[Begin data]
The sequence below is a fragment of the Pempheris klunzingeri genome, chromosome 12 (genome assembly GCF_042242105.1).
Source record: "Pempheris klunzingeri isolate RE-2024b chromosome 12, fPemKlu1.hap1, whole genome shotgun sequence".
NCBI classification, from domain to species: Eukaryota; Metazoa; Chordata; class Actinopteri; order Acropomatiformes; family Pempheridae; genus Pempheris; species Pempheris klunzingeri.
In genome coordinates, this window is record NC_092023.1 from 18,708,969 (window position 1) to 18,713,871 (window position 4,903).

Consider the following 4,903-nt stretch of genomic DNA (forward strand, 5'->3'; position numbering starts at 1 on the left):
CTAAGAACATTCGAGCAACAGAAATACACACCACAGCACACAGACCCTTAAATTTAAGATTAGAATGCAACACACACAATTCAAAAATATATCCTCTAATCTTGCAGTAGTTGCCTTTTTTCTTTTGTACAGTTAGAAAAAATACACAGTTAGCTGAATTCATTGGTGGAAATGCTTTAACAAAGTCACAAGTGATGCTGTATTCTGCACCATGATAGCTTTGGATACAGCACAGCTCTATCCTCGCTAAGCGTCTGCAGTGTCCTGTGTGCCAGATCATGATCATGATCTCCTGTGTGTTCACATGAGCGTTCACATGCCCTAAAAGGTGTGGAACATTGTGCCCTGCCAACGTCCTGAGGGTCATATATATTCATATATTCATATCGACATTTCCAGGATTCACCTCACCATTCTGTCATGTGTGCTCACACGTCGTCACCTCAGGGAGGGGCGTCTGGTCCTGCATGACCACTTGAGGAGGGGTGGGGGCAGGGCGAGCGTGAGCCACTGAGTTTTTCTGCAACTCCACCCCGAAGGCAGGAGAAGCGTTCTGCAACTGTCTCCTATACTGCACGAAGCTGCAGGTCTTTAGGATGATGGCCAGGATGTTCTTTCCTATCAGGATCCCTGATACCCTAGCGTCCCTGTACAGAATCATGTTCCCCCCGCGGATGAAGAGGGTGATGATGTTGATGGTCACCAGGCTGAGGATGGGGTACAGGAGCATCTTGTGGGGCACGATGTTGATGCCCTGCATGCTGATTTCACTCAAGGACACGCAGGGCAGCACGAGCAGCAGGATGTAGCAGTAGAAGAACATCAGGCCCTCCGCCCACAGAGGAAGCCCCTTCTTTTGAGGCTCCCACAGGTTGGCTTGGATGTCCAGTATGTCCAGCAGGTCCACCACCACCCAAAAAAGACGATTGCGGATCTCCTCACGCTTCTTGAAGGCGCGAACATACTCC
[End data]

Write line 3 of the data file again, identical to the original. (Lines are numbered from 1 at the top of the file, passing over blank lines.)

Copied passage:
NCBI classification, from domain to species: Eukaryota; Metazoa; Chordata; class Actinopteri; order Acropomatiformes; family Pempheridae; genus Pempheris; species Pempheris klunzingeri.